Letters From Leton: Call Me Ishmael

As the COVID-19 situation drags on, staying positive and keeping perspective on things becomes challenging. So I decided to shake things up a bit by getting back into reading books.

I decided that I wanted a book to continue learning more about my culture and history (got one by Ron Rash – Appalachian Author – thanks for the recommendation, Charlie), a book about something I am interested in learning more about (1820s Rockies and Mountain Men – book by James Douglas) and a classic book – Moby Dick by Herman Melville.

Now, my assumption was (and remains) that the hardest book to read would be Moby Dick. So I chose to read it first, and last weekend’s rainy weather allowed me to plow through the 600 pages or so, finishing Sunday evening.

Getting my mind around the language and pace took a while, but after a period, I was transplanted mentally to the oceans of the 1850s. I would see terms and references that interested me and Google them, thus making the story more alive for me. (1800’s book, 2000’s technology.)

For those who have read the book or are familiar with it, you know that the first line in the book (and one of the most famous lines of any book) is “Call Me Ishmael” – the narrator and (spoiler alert) the sole survivor of the journey of the Pequod. He and crewmates faced life and death and countless tribulations.

While now considered an American Classic, Moby Dick was not that well received during Melville’s lifetime. In fact, it sold poorly and was a commercial failure

It was only in 1919, the centennial of the author’s birth (he died in 1891) that it became famous. William Faulkner said he wished he had written the book. D.H. Lawrence called it one of the “strangest and most wonderful books in the world.”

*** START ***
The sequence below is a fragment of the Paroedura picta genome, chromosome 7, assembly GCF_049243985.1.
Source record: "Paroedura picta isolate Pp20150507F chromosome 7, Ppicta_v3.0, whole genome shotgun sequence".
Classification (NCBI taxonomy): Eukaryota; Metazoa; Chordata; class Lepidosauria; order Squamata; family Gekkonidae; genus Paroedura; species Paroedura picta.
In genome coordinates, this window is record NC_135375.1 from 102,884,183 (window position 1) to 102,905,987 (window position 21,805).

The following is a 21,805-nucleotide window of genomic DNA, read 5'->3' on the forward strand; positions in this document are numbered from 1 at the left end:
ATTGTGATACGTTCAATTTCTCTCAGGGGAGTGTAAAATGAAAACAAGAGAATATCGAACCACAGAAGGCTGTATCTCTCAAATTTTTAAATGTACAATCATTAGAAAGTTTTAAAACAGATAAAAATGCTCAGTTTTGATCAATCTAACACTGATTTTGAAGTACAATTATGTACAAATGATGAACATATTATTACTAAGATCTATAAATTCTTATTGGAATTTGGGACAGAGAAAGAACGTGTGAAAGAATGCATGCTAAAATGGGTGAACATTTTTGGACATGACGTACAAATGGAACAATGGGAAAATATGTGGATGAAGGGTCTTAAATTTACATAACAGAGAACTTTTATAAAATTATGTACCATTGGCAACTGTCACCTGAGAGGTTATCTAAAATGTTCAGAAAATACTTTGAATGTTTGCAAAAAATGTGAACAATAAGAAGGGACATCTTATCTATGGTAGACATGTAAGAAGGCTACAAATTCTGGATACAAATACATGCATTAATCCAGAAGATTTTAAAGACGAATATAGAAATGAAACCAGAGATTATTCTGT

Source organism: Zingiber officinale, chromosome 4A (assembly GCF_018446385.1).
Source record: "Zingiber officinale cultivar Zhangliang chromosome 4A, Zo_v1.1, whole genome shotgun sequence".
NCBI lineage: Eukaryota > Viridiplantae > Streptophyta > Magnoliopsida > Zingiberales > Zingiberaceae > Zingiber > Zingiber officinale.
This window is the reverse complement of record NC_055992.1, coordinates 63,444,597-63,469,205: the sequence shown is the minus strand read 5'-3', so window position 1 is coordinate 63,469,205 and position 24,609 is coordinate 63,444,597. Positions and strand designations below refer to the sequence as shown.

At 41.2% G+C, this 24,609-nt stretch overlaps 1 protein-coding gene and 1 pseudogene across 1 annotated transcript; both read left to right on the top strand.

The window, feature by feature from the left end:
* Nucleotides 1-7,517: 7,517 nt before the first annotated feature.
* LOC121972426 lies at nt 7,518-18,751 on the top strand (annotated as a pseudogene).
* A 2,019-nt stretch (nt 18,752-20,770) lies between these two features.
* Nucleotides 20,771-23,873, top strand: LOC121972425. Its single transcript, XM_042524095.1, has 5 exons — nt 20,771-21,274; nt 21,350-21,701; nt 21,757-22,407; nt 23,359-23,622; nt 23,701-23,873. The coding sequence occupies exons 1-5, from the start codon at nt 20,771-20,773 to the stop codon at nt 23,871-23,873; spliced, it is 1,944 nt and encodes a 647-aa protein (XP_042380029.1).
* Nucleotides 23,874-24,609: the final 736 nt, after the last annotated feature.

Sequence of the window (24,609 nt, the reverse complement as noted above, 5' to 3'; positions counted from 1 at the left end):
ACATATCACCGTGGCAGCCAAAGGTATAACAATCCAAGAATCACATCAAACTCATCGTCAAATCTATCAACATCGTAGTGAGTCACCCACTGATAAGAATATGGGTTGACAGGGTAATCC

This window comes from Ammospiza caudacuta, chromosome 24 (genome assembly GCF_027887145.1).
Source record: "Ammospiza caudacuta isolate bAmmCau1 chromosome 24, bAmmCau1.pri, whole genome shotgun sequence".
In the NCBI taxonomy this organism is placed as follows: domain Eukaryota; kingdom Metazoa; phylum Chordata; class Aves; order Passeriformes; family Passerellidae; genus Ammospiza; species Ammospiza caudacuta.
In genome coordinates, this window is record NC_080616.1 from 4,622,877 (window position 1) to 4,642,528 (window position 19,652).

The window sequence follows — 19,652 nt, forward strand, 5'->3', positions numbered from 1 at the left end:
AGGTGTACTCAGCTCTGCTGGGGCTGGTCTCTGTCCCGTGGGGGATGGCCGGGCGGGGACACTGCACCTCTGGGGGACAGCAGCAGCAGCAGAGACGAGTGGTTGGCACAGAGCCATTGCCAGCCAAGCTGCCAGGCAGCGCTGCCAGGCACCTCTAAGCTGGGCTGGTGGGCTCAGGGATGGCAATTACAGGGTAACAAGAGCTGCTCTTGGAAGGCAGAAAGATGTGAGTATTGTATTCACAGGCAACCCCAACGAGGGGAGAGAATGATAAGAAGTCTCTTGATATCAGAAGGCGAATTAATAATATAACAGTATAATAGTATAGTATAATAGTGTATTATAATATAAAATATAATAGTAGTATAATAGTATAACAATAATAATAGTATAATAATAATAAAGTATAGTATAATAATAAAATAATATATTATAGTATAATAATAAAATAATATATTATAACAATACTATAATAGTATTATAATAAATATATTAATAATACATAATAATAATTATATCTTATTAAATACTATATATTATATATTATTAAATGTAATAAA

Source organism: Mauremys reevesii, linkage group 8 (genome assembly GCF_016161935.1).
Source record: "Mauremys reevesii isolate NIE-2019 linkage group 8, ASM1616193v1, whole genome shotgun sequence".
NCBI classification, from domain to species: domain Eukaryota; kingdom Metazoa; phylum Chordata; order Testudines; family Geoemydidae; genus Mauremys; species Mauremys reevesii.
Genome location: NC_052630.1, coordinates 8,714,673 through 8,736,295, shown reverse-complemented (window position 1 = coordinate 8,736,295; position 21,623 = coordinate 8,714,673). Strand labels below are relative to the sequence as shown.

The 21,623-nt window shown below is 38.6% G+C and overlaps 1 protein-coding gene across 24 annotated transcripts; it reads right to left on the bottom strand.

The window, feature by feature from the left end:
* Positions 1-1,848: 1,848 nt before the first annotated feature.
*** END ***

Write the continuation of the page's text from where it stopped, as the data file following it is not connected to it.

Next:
So why all of this time on a book I was supposed to have read in the 10th grade (but instead spent too much time thinking about girls in my English class)?

Because I am choosing to do something positive with my time. Something creative and different for me. Something I have thought about for many years – reading American Classic Books!

For you, why not consider doing something you thought you didn’t have time to do? Perhaps it is learning to quilt like your grandmother? Maybe it’s taking that long put off hike to Bear Rock (Wise County) or the Sand Cave (Lee County)? Maybe picking up that old guitar or fiddle?

COVID-19 may be trying to beat us physically – with that threat we must remain cautious. But when it comes to our mind, it cannot defeat us if we fight back with the strongest harpoons known to man – our genius and creativity!

On the Pequod, months would go by before another ship would be crossed in the ocean. Mates on the journey had to be self-sufficient to survive the storms, the sharks, and the diseases of their time.

Melville passed thinking he was a failure as an author, not knowing that his works resonated through time.

Every generation will have their challenges. This is ours. 

We will win this battle by finding peace with ourselves and knowing that time is our friend, not our enemy against COVID-19.

Stay Safe.

– Leton

“Letters From Leton” is a blog series comprised of the weekly updates that Leton Harding – President, Chairman, and CEO of Powell Valley National Bank, shares with the Bank’s team members. These newsletters are full of uplifting anecdotes and intriguing insights that are applicable beyond the Bank, so we want to share them with you.